Your company has data. Possibly lots of it. Probably stored in many places.
You probably also have at least one (probably more) scheduled data transformation process(es) where you load data to a data warehouse, aggregate log data, and/or extract-transform-load (ETL) data for integration into 3rd party data systems.
These are commonly called “data pipelines”.
People typically start out managing these pipelines with
cron jobs, but with the volumes of data that modern apps can churn through,
cron won’t cut it for long.
Data Pipelines And Directed Acyclic Graphs
A pipeline manager executes its tasks on a recurring,
e.g., daily or hourly.
But that’s about the only similarity with
Data pipelines usually follow a directed acyclic graph (DAG) pattern:
a series of tasks in a data pipeline, executed in a specific order.
A task in your data pipeline will require that the previous task succeed before execution.
DAGs are a very powerful concept; for instance, the abstract syntax tree at the heart of any computer program is a type of directed acyclic graph with specific limitations.
You might be using
cron for your data pipelines now.
Or perhaps you have something more sophisticated, like
Amazon Web Services’ eponymous solution,
or even a home-grown solution,
Across the board, these types of systems act to:
- schedule execution,
- manage workflow,
- track the states of tasks,
- and notify on task events like failure, success, etc.
These solutions also might support:
- branched execution,
- parallel task execution,
- and reprocessing.
A solution might also have a web-based user interface, possess a CLI (command line interface), and/or include a web application which allows you to visually inspect or interact with pipelines, track task execution status, and run ad-hoc reports.
In addition, you may have disparate data systems like Hadoop/HDFS and Hive, raw files stored in Amazon S3, relational database management systems (e.g. MySQL, Postgres, Microsoft SQL Server). Your existing solutions are probably custom to the business needs and maybe require a great deal of engineering resources to extend their functionality.
Airflow gets it right:
- It has a rich CLI and a Web UI
- It supports reprocessing old data via its CLI’s
- Easy to extend with Python, or Bash commands
- Scale-out: distributed task processing with Celery
- Multi-tenancy: a single Airflow instance can orchestrate disparate pipelines
- Task-level callbacks: you can alert on failure, e.g., post a message to engineering team IM
- Fine-grained intervals: e.g., configure a DAG to execute every two hours instead of on a daily basis
- Branching task execution
- Wide and growing support for different database systems
Airbnb announced Airflow in summer 2015.
I’ll let the announcement speak for Airflow’s capabilities
and why Airbnb thought it necessary for their needs.
Airflow is written in Python,
is installable via
and supports a variety of data systems -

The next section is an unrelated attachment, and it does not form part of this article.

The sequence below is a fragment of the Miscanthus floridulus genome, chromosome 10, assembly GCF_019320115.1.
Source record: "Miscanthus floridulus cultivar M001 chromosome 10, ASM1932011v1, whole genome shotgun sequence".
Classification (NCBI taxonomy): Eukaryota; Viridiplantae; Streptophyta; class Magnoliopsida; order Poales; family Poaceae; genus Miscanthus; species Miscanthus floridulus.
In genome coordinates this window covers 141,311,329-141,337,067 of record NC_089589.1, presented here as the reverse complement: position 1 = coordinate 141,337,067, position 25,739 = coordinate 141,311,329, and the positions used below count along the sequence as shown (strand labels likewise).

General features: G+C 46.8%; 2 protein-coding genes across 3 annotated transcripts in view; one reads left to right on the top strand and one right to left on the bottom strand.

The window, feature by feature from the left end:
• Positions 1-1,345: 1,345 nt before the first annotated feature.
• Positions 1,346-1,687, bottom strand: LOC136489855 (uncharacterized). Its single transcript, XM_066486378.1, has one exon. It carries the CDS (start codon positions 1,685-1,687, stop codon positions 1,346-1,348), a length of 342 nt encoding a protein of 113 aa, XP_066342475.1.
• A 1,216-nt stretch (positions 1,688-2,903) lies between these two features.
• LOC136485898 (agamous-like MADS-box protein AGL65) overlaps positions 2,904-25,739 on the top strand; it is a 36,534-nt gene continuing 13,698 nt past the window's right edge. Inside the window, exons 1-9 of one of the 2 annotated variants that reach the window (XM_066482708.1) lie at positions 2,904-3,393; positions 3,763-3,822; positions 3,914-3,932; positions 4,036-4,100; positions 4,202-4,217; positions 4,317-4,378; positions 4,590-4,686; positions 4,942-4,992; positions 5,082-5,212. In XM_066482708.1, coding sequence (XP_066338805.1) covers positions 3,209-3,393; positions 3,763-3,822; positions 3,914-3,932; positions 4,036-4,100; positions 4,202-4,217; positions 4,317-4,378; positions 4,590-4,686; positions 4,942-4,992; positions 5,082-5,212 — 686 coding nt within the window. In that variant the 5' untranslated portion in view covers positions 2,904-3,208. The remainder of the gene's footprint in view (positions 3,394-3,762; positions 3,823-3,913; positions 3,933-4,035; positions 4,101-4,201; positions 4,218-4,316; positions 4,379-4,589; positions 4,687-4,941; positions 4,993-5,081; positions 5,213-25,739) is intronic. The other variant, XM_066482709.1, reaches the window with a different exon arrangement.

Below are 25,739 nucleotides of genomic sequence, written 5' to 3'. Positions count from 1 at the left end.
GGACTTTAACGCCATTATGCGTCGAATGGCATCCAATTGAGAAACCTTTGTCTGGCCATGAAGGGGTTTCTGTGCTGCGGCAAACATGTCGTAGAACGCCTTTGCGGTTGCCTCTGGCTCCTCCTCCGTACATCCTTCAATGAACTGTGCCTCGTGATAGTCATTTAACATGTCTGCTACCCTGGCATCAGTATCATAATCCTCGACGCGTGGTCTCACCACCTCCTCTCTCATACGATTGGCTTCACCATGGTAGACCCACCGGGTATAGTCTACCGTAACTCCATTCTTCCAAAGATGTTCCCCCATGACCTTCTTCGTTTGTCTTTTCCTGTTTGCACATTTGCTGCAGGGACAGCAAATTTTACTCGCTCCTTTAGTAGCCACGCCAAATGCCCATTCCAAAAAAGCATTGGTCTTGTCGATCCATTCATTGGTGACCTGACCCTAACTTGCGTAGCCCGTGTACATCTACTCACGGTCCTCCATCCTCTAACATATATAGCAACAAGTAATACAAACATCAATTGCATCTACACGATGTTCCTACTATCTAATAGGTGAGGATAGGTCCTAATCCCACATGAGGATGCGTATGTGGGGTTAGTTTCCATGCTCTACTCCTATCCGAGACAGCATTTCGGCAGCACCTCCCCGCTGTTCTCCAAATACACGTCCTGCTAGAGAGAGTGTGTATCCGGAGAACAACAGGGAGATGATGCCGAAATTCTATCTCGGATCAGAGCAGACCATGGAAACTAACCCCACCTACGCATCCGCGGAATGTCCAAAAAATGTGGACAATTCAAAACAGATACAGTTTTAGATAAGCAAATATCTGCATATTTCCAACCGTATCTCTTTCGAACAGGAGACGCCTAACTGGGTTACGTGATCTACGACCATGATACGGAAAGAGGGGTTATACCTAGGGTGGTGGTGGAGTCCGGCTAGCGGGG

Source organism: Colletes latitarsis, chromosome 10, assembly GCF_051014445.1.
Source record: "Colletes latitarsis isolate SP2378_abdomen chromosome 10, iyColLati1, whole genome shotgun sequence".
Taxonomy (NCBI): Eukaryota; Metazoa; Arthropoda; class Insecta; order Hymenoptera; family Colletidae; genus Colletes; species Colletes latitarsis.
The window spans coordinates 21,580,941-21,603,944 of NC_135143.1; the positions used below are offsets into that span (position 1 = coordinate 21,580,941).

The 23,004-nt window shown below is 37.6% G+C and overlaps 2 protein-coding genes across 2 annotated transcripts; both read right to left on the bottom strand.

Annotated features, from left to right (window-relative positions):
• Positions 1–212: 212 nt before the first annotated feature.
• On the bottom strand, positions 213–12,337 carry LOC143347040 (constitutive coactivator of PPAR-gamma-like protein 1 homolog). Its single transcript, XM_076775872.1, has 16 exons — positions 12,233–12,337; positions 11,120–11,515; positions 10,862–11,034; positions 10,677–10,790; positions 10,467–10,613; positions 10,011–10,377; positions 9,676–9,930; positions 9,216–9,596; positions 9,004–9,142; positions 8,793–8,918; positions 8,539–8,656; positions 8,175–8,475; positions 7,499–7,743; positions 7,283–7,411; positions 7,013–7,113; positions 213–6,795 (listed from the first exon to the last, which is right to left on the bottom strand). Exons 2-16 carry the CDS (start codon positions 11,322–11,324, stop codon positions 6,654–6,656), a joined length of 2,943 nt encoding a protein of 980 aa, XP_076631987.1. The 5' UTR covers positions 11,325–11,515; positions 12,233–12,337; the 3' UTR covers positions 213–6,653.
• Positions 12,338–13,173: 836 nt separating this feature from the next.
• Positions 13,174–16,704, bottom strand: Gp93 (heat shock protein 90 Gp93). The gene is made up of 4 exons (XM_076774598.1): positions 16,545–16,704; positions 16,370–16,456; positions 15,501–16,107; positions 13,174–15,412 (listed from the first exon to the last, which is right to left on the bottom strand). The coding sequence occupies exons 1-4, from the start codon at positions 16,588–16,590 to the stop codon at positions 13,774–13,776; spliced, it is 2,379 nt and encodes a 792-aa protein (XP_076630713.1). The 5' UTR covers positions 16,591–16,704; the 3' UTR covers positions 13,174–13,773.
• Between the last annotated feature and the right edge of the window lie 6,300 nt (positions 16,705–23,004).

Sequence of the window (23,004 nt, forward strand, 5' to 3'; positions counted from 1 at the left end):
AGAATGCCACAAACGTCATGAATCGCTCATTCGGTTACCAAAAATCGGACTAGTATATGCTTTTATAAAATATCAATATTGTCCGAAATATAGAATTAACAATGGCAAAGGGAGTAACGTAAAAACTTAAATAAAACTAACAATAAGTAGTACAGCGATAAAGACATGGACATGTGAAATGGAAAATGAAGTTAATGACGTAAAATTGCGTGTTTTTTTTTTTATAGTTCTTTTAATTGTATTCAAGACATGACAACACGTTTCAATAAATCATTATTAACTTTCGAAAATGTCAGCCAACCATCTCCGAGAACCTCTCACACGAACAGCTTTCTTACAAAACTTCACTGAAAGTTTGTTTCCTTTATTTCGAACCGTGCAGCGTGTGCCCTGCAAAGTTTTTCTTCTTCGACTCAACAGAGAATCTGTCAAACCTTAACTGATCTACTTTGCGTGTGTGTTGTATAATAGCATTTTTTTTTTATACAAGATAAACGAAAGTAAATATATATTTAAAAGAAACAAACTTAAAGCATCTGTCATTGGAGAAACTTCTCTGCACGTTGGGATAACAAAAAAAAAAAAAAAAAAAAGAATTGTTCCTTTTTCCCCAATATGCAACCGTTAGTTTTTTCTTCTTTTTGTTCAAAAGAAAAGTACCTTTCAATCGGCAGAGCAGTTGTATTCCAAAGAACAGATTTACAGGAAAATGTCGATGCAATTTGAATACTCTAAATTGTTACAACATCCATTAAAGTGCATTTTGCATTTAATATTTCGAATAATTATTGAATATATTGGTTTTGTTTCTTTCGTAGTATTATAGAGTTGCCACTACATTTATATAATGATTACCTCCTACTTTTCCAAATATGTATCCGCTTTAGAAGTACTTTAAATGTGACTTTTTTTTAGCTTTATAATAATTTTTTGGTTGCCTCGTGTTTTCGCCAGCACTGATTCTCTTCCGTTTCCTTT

MySQL, et cetera.
Airflow has an extensible object model, so you can readily extend it
via Python code
and connect it to anything that has a Python library.
The Airflow documentation is good, so I won’t retread its content. However, Airflow is undergoing rapid development. There may come a time when you need to run a more recent version than the version published to PyPI.
To run Airflow from HEAD of branch
pip install --upgrade git+https://github.com/airbnb/airflow.git@master#egg=airflow
Also, Airflow uses the subpackages feature of PyPI. You can install the HEAD of a subpackage as follows:
pip install --upgrade git+https://github.com/airbnb/airflow.git@master#egg=airflow[hive]
For more context, check out the Airflow installation docs.
In our careers, we’ve authored multiple custom data pipeline systems and have used other published systems. We’ve worked with numerous disparate database systems, including MySQL, Postgres, Hive, MongoDB, Microsoft SQL Server, and, of course, structured and unstructured log files. The thing that is crucial and often the most important with data pipeline systems is error handling and the activities an operator must execute to respond to the errors, i.e. backfilling data. Airflow gets this right. We’ve set it up in production and been quite happy with it.
Your company can (probably) put Airflow to good use too. Airflow allows for rapid iteration and prototyping, and Python is a great glue language: it has great database library support and is trivial to integrate with AWS via Boto.
You can even use Ansible, Panda Strike’s favorite configuration management system, within a DAG, via its Python API, to do more automation within your data pipelines:
- deploy and configure Airflow Celery workers
- provision ephemeral database systems - e.g. Hadoop/EMR cluster, MySQL/RDS, Redis/Elasticache, S3 buckets, et cetera
- create CloudWatch alarms
- perform maintenance tasks - e.g. cleanup ephemeral files from file systems, HDFS, etc.
- provision and control robot armies
Thanks to Airbnb for open sourcing such a well-conceived and well-executed project!